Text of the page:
Acindar began a transformation process in October last year. “The company needs to improve its competitiveness to be able to export in a sustainable and stable way,” says Silvina Saavedra, director of Strategy. “We have an export tradition, but no stability in exports because international prices are very fluctuating and our competition is very strong.

Jerry Kerns is an admin and content writer with 10 years of experience in the industry. He has a passion for crafting compelling and informative pieces that engage readers. Jerry has a strong background in specific areas of expertise such as SEO, social media, email marketing, etc., and has a track record of producing high-quality content for a variety of platforms and audiences. In addition to writing, Jerry also enjoys reading articles and books.

Continue Reading


The unsung hero of the 1920’s beauty industry



unsung hero

Of the four fundamental interactions, gravitation is the dominant at astronomical length scales. Gravity effects are cumulative; by contrast, the effects of positive and negative charges tend to cancel one another, making electromagnetism relatively insignificant on astronomical length scales. The remaining two interactions, the weak and strong nuclear forces, decline very rapidly with distance; their effects are confined mainly to sub-atomic length scales.

This diagram shows Earth location in the universe on increasingly larger scales. The images, labeled along their left edge, increase in size from left to right, then from top to bottom.

The size of the universe is somewhat difficult to define. According to the general theory of relativity, far regions of space may never interact with ours even in the lifetime of the universe due to the finite speed of light and the ongoing expansion of space. For example, radio messages sent from Earth may never reach some regions of space, even if the universe were to exist forever: space may expand faster than light can traverse it.

Because we cannot observe space beyond the edge of the observable universe, it is unknown whether the size of the universe in its totality is finite or infinite.

Spacetimes are the arenas in which all physical events take place. The basic elements of spacetimes are events. In any given spacetime, an event is defined as a unique position at a unique time. A spacetime is the union of all events in the same way that a line is the union of all of its points, formally organized into a manifold.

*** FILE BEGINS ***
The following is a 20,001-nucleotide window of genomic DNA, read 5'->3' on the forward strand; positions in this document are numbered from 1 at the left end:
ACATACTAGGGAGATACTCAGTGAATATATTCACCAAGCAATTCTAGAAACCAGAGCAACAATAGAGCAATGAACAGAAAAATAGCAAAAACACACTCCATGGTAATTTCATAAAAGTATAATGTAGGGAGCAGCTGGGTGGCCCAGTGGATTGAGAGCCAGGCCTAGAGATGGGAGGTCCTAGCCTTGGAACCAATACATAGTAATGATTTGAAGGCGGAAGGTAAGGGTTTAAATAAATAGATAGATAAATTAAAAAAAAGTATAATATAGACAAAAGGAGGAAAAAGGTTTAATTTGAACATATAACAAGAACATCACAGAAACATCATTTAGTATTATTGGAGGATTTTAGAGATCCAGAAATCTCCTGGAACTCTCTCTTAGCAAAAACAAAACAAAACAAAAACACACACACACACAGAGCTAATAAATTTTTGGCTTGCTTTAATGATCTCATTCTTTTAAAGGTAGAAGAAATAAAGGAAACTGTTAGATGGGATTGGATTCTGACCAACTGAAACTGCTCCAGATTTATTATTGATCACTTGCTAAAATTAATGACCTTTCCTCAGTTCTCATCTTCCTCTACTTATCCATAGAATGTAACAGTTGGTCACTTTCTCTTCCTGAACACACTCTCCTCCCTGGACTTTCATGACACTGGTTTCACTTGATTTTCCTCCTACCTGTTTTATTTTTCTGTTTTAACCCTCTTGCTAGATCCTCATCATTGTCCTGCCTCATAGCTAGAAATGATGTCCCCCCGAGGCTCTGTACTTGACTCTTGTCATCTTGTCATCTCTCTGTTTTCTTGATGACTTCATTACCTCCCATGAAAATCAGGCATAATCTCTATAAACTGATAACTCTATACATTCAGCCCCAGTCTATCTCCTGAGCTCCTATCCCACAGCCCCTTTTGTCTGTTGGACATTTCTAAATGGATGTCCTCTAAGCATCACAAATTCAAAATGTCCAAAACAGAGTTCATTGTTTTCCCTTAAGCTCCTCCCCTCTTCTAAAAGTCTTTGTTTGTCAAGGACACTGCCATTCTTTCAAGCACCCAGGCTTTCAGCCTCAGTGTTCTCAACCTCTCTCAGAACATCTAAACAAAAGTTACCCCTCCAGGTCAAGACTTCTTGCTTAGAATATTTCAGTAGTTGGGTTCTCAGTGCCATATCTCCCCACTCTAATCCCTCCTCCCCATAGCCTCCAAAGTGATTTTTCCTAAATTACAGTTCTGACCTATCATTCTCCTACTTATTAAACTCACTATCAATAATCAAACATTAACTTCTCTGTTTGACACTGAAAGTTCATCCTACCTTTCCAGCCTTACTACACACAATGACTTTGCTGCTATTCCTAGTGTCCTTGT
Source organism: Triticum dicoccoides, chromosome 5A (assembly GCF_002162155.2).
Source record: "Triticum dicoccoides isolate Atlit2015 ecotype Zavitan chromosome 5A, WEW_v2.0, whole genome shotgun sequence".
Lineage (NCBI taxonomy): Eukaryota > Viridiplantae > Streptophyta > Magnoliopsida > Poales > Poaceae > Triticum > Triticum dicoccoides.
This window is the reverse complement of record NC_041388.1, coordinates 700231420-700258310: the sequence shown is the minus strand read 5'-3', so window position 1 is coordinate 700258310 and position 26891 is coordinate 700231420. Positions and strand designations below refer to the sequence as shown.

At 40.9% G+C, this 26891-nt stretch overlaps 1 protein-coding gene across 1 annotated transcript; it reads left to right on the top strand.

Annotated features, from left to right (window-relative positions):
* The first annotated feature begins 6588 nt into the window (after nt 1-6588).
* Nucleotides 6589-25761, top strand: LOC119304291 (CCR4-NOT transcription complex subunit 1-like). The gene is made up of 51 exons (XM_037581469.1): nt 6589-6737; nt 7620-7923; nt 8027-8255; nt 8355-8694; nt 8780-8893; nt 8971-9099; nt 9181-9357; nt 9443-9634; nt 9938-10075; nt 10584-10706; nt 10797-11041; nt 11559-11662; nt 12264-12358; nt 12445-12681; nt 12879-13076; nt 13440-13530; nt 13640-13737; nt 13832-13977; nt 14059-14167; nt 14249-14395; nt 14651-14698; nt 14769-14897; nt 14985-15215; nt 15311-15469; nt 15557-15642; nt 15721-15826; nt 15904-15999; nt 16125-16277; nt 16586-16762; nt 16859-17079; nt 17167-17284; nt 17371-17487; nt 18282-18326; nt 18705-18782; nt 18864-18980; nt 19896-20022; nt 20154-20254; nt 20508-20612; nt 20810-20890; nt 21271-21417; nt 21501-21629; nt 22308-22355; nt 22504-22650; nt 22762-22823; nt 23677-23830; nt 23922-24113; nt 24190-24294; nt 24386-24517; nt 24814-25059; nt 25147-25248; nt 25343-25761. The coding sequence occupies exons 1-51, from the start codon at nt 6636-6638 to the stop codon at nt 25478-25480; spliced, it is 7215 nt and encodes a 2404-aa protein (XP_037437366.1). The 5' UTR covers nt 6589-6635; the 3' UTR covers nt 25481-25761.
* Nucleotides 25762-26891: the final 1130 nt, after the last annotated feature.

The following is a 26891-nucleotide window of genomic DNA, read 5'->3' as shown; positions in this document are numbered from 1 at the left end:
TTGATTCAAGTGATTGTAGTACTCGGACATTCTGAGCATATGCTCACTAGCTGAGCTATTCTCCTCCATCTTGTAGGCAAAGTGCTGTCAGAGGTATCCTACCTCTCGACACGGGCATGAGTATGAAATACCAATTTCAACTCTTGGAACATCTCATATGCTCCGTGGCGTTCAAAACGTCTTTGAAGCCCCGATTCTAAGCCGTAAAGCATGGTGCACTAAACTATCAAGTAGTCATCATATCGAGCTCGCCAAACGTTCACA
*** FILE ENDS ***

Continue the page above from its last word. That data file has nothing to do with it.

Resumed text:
Spacetime events are not absolutely defined spatially and temporally but rather are known to be relative to the motion of an observer. Minkowski space approximates the universe without gravity; the pseudo-Riemannian manifolds of general relativity describe spacetime with matter and gravity.

An important parameter determining the future evolution of the universe theory is the density parameter, Omega, defined as the average matter density of the universe divided by a critical value of that density. This selects one of three possible geometries depending on whether is equal to, less than, or greater than 1. These are called, respectively, the flat, open and closed universes.

Observations, including the Cosmic Background Explorer, Wilkinson Microwave Anisotropy Probe, and Planck maps of the CMB, suggest that the universe is infinite in extent with a finite age, as described by the Friedmann–Lemaître–Robertson–Walker (FLRW) models.

Because we cannot observe space beyond the edge of the observable universe, it is unknown whether the size of the universe in its totality is finite or infinite.

The universe is composed almost completely of dark energy, dark matter, and ordinary matter. Other contents are electromagnetic radiation (estimated to constitute from 0.005% to close to 0.01% of the total mass-energy of the universe) and antimatter.

The observable universe is isotropic on scales significantly larger than superclusters, meaning that the statistical properties of the universe are the same in all directions as observed from Earth. The universe is bathed in highly isotropic microwave radiation that corresponds to a thermal equilibrium blackbody spectrum of roughly 2.72548 kelvins.